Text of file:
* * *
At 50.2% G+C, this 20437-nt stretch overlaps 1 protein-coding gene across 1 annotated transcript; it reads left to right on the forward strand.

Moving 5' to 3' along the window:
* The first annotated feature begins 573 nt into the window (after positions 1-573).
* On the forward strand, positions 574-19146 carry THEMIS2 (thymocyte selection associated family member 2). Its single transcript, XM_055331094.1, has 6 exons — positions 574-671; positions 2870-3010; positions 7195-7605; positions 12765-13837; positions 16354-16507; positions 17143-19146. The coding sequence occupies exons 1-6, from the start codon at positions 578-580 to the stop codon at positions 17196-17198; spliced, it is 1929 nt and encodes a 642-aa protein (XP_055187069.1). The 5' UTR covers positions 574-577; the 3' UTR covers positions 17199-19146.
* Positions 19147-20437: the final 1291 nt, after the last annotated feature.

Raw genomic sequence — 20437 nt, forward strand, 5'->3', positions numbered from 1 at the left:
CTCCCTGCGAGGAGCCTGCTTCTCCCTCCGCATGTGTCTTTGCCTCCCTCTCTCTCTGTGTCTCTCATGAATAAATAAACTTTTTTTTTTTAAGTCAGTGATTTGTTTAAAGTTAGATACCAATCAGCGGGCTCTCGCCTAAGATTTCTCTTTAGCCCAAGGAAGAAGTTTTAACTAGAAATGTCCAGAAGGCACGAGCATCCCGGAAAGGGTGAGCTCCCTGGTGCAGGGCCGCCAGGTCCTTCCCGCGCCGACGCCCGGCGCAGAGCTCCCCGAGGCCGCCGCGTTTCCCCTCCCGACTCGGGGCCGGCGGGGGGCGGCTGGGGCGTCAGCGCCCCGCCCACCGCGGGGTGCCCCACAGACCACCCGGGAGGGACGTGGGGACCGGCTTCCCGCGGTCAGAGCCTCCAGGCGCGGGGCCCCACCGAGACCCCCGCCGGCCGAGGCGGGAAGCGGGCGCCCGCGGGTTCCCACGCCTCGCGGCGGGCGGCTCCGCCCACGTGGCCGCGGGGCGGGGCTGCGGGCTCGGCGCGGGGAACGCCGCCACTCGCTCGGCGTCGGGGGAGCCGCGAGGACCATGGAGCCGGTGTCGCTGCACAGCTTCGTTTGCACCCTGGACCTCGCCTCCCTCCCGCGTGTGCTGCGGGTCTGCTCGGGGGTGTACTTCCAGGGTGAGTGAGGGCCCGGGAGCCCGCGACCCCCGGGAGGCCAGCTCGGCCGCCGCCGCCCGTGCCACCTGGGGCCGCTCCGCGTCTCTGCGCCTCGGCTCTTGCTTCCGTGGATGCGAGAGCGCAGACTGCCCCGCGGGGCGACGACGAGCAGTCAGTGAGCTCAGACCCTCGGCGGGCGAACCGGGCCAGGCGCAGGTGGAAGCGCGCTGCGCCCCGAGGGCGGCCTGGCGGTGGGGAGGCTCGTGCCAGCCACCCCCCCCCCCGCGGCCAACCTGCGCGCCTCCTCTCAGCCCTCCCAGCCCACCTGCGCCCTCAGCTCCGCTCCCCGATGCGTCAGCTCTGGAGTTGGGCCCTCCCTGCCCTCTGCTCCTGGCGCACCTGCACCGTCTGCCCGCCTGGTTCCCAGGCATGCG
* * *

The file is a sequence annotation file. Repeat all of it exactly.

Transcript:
At 50.2% G+C, this 20437-nt stretch overlaps 1 protein-coding gene across 1 annotated transcript; it reads left to right on the forward strand.

Moving 5' to 3' along the window:
* The first annotated feature begins 573 nt into the window (after positions 1-573).
* On the forward strand, positions 574-19146 carry THEMIS2 (thymocyte selection associated family member 2). Its single transcript, XM_055331094.1, has 6 exons — positions 574-671; positions 2870-3010; positions 7195-7605; positions 12765-13837; positions 16354-16507; positions 17143-19146. The coding sequence occupies exons 1-6, from the start codon at positions 578-580 to the stop codon at positions 17196-17198; spliced, it is 1929 nt and encodes a 642-aa protein (XP_055187069.1). The 5' UTR covers positions 574-577; the 3' UTR covers positions 17199-19146.
* Positions 19147-20437: the final 1291 nt, after the last annotated feature.

Raw genomic sequence — 20437 nt, forward strand, 5'->3', positions numbered from 1 at the left:
CTCCCTGCGAGGAGCCTGCTTCTCCCTCCGCATGTGTCTTTGCCTCCCTCTCTCTCTGTGTCTCTCATGAATAAATAAACTTTTTTTTTTTAAGTCAGTGATTTGTTTAAAGTTAGATACCAATCAGCGGGCTCTCGCCTAAGATTTCTCTTTAGCCCAAGGAAGAAGTTTTAACTAGAAATGTCCAGAAGGCACGAGCATCCCGGAAAGGGTGAGCTCCCTGGTGCAGGGCCGCCAGGTCCTTCCCGCGCCGACGCCCGGCGCAGAGCTCCCCGAGGCCGCCGCGTTTCCCCTCCCGACTCGGGGCCGGCGGGGGGCGGCTGGGGCGTCAGCGCCCCGCCCACCGCGGGGTGCCCCACAGACCACCCGGGAGGGACGTGGGGACCGGCTTCCCGCGGTCAGAGCCTCCAGGCGCGGGGCCCCACCGAGACCCCCGCCGGCCGAGGCGGGAAGCGGGCGCCCGCGGGTTCCCACGCCTCGCGGCGGGCGGCTCCGCCCACGTGGCCGCGGGGCGGGGCTGCGGGCTCGGCGCGGGGAACGCCGCCACTCGCTCGGCGTCGGGGGAGCCGCGAGGACCATGGAGCCGGTGTCGCTGCACAGCTTCGTTTGCACCCTGGACCTCGCCTCCCTCCCGCGTGTGCTGCGGGTCTGCTCGGGGGTGTACTTCCAGGGTGAGTGAGGGCCCGGGAGCCCGCGACCCCCGGGAGGCCAGCTCGGCCGCCGCCGCCCGTGCCACCTGGGGCCGCTCCGCGTCTCTGCGCCTCGGCTCTTGCTTCCGTGGATGCGAGAGCGCAGACTGCCCCGCGGGGCGACGACGAGCAGTCAGTGAGCTCAGACCCTCGGCGGGCGAACCGGGCCAGGCGCAGGTGGAAGCGCGCTGCGCCCCGAGGGCGGCCTGGCGGTGGGGAGGCTCGTGCCAGCCACCCCCCCCCCCGCGGCCAACCTGCGCGCCTCCTCTCAGCCCTCCCAGCCCACCTGCGCCCTCAGCTCCGCTCCCCGATGCGTCAGCTCTGGAGTTGGGCCCTCCCTGCCCTCTGCTCCTGGCGCACCTGCACCGTCTGCCCGCCTGGTTCCCAGGCATGCG